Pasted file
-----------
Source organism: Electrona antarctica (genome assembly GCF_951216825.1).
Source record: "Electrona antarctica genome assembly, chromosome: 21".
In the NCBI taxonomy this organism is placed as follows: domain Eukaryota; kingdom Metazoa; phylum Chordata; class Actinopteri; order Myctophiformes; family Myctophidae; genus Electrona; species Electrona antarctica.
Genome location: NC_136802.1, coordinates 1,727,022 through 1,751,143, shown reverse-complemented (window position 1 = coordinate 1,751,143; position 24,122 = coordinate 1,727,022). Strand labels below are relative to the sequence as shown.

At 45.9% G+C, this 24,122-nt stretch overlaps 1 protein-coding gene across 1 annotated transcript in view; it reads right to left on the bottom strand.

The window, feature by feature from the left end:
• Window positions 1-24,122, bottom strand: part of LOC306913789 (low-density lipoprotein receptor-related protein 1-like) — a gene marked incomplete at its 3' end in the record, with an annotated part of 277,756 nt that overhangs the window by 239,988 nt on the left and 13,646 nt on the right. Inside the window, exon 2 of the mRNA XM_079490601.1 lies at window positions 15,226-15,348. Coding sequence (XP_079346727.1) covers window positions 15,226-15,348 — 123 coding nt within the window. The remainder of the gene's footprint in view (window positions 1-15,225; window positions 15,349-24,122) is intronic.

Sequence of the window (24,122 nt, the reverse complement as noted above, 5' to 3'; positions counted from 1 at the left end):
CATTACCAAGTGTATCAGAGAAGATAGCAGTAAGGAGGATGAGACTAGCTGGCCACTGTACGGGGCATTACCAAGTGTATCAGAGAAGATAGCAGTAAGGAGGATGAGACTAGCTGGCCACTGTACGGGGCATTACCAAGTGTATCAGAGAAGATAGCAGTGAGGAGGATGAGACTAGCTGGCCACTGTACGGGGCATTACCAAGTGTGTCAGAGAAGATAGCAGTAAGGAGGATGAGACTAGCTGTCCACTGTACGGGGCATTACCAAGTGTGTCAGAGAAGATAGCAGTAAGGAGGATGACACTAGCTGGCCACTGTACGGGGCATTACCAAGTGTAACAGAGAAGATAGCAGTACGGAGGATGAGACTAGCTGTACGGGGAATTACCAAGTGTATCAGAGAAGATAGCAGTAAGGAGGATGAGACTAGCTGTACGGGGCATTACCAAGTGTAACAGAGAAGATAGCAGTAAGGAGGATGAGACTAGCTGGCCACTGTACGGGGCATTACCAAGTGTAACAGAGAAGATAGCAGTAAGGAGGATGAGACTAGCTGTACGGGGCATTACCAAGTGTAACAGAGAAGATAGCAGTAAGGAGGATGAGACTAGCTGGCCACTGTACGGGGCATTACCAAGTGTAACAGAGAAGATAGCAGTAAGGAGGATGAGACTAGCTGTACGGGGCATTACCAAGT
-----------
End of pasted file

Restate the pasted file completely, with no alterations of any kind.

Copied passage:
Source organism: Electrona antarctica (genome assembly GCF_951216825.1).
Source record: "Electrona antarctica genome assembly, chromosome: 21".
In the NCBI taxonomy this organism is placed as follows: domain Eukaryota; kingdom Metazoa; phylum Chordata; class Actinopteri; order Myctophiformes; family Myctophidae; genus Electrona; species Electrona antarctica.
Genome location: NC_136802.1, coordinates 1,727,022 through 1,751,143, shown reverse-complemented (window position 1 = coordinate 1,751,143; position 24,122 = coordinate 1,727,022). Strand labels below are relative to the sequence as shown.

At 45.9% G+C, this 24,122-nt stretch overlaps 1 protein-coding gene across 1 annotated transcript in view; it reads right to left on the bottom strand.

The window, feature by feature from the left end:
• Window positions 1-24,122, bottom strand: part of LOC306913789 (low-density lipoprotein receptor-related protein 1-like) — a gene marked incomplete at its 3' end in the record, with an annotated part of 277,756 nt that overhangs the window by 239,988 nt on the left and 13,646 nt on the right. Inside the window, exon 2 of the mRNA XM_079490601.1 lies at window positions 15,226-15,348. Coding sequence (XP_079346727.1) covers window positions 15,226-15,348 — 123 coding nt within the window. The remainder of the gene's footprint in view (window positions 1-15,225; window positions 15,349-24,122) is intronic.

Sequence of the window (24,122 nt, the reverse complement as noted above, 5' to 3'; positions counted from 1 at the left end):
CATTACCAAGTGTATCAGAGAAGATAGCAGTAAGGAGGATGAGACTAGCTGGCCACTGTACGGGGCATTACCAAGTGTATCAGAGAAGATAGCAGTAAGGAGGATGAGACTAGCTGGCCACTGTACGGGGCATTACCAAGTGTATCAGAGAAGATAGCAGTGAGGAGGATGAGACTAGCTGGCCACTGTACGGGGCATTACCAAGTGTGTCAGAGAAGATAGCAGTAAGGAGGATGAGACTAGCTGTCCACTGTACGGGGCATTACCAAGTGTGTCAGAGAAGATAGCAGTAAGGAGGATGACACTAGCTGGCCACTGTACGGGGCATTACCAAGTGTAACAGAGAAGATAGCAGTACGGAGGATGAGACTAGCTGTACGGGGAATTACCAAGTGTATCAGAGAAGATAGCAGTAAGGAGGATGAGACTAGCTGTACGGGGCATTACCAAGTGTAACAGAGAAGATAGCAGTAAGGAGGATGAGACTAGCTGGCCACTGTACGGGGCATTACCAAGTGTAACAGAGAAGATAGCAGTAAGGAGGATGAGACTAGCTGTACGGGGCATTACCAAGTGTAACAGAGAAGATAGCAGTAAGGAGGATGAGACTAGCTGGCCACTGTACGGGGCATTACCAAGTGTAACAGAGAAGATAGCAGTAAGGAGGATGAGACTAGCTGTACGGGGCATTACCAAGT